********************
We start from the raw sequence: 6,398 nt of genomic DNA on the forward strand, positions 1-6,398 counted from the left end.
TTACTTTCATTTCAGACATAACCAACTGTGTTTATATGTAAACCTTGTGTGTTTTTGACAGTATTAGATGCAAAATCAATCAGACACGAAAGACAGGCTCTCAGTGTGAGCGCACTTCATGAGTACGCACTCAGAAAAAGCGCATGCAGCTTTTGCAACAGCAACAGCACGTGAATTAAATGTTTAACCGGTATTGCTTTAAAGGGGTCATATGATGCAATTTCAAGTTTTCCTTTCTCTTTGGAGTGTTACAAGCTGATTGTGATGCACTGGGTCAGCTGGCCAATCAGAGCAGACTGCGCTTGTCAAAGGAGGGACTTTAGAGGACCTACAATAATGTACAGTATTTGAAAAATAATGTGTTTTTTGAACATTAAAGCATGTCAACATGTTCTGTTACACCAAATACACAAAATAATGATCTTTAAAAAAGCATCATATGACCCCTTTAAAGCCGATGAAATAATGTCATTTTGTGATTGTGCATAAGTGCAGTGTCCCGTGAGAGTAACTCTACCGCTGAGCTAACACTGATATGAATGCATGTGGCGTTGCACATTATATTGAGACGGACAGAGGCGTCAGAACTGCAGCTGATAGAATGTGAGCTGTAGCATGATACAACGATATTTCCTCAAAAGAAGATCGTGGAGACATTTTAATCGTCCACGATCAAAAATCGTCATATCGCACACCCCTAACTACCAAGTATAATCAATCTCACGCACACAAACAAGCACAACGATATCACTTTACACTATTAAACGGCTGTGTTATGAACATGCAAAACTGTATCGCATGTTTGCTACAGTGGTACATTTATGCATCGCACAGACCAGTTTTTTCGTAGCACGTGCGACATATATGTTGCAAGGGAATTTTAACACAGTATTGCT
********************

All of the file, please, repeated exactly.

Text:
We start from the raw sequence: 6,398 nt of genomic DNA on the forward strand, positions 1-6,398 counted from the left end.
TTACTTTCATTTCAGACATAACCAACTGTGTTTATATGTAAACCTTGTGTGTTTTTGACAGTATTAGATGCAAAATCAATCAGACACGAAAGACAGGCTCTCAGTGTGAGCGCACTTCATGAGTACGCACTCAGAAAAAGCGCATGCAGCTTTTGCAACAGCAACAGCACGTGAATTAAATGTTTAACCGGTATTGCTTTAAAGGGGTCATATGATGCAATTTCAAGTTTTCCTTTCTCTTTGGAGTGTTACAAGCTGATTGTGATGCACTGGGTCAGCTGGCCAATCAGAGCAGACTGCGCTTGTCAAAGGAGGGACTTTAGAGGACCTACAATAATGTACAGTATTTGAAAAATAATGTGTTTTTTGAACATTAAAGCATGTCAACATGTTCTGTTACACCAAATACACAAAATAATGATCTTTAAAAAAGCATCATATGACCCCTTTAAAGCCGATGAAATAATGTCATTTTGTGATTGTGCATAAGTGCAGTGTCCCGTGAGAGTAACTCTACCGCTGAGCTAACACTGATATGAATGCATGTGGCGTTGCACATTATATTGAGACGGACAGAGGCGTCAGAACTGCAGCTGATAGAATGTGAGCTGTAGCATGATACAACGATATTTCCTCAAAAGAAGATCGTGGAGACATTTTAATCGTCCACGATCAAAAATCGTCATATCGCACACCCCTAACTACCAAGTATAATCAATCTCACGCACACAAACAAGCACAACGATATCACTTTACACTATTAAACGGCTGTGTTATGAACATGCAAAACTGTATCGCATGTTTGCTACAGTGGTACATTTATGCATCGCACAGACCAGTTTTTTCGTAGCACGTGCGACATATATGTTGCAAGGGAATTTTAACACAGTATTGCT